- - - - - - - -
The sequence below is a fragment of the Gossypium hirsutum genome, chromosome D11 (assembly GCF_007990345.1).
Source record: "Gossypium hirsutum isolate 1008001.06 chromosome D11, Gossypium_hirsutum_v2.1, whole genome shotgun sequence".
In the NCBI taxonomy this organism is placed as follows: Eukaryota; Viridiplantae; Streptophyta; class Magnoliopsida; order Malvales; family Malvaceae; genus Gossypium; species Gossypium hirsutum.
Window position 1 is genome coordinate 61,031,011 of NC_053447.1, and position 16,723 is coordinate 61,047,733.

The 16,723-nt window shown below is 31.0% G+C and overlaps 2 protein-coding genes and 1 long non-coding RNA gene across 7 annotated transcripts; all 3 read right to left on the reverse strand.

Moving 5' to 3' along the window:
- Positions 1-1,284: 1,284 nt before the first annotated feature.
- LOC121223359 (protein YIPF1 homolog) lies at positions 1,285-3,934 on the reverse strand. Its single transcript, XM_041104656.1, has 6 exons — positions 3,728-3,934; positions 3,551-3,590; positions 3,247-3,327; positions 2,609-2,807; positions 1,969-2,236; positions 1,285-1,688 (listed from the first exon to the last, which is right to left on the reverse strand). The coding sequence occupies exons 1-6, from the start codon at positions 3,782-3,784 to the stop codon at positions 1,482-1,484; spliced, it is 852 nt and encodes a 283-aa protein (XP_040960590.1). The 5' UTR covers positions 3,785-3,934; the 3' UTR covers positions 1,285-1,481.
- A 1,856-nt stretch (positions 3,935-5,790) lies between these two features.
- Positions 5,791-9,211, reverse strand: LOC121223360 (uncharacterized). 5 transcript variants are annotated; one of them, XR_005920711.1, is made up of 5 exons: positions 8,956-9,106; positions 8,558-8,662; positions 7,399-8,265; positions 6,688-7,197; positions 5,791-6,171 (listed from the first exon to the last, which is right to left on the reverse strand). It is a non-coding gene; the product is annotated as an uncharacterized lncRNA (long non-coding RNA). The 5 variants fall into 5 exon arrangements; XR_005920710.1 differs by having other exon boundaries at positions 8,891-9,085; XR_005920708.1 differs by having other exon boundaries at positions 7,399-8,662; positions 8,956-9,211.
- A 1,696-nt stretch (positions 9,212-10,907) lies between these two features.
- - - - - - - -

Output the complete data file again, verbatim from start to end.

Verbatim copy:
The sequence below is a fragment of the Gossypium hirsutum genome, chromosome D11 (assembly GCF_007990345.1).
Source record: "Gossypium hirsutum isolate 1008001.06 chromosome D11, Gossypium_hirsutum_v2.1, whole genome shotgun sequence".
In the NCBI taxonomy this organism is placed as follows: Eukaryota; Viridiplantae; Streptophyta; class Magnoliopsida; order Malvales; family Malvaceae; genus Gossypium; species Gossypium hirsutum.
Window position 1 is genome coordinate 61,031,011 of NC_053447.1, and position 16,723 is coordinate 61,047,733.

The 16,723-nt window shown below is 31.0% G+C and overlaps 2 protein-coding genes and 1 long non-coding RNA gene across 7 annotated transcripts; all 3 read right to left on the reverse strand.

Moving 5' to 3' along the window:
- Positions 1-1,284: 1,284 nt before the first annotated feature.
- LOC121223359 (protein YIPF1 homolog) lies at positions 1,285-3,934 on the reverse strand. Its single transcript, XM_041104656.1, has 6 exons — positions 3,728-3,934; positions 3,551-3,590; positions 3,247-3,327; positions 2,609-2,807; positions 1,969-2,236; positions 1,285-1,688 (listed from the first exon to the last, which is right to left on the reverse strand). The coding sequence occupies exons 1-6, from the start codon at positions 3,782-3,784 to the stop codon at positions 1,482-1,484; spliced, it is 852 nt and encodes a 283-aa protein (XP_040960590.1). The 5' UTR covers positions 3,785-3,934; the 3' UTR covers positions 1,285-1,481.
- A 1,856-nt stretch (positions 3,935-5,790) lies between these two features.
- Positions 5,791-9,211, reverse strand: LOC121223360 (uncharacterized). 5 transcript variants are annotated; one of them, XR_005920711.1, is made up of 5 exons: positions 8,956-9,106; positions 8,558-8,662; positions 7,399-8,265; positions 6,688-7,197; positions 5,791-6,171 (listed from the first exon to the last, which is right to left on the reverse strand). It is a non-coding gene; the product is annotated as an uncharacterized lncRNA (long non-coding RNA). The 5 variants fall into 5 exon arrangements; XR_005920710.1 differs by having other exon boundaries at positions 8,891-9,085; XR_005920708.1 differs by having other exon boundaries at positions 7,399-8,662; positions 8,956-9,211.
- A 1,696-nt stretch (positions 9,212-10,907) lies between these two features.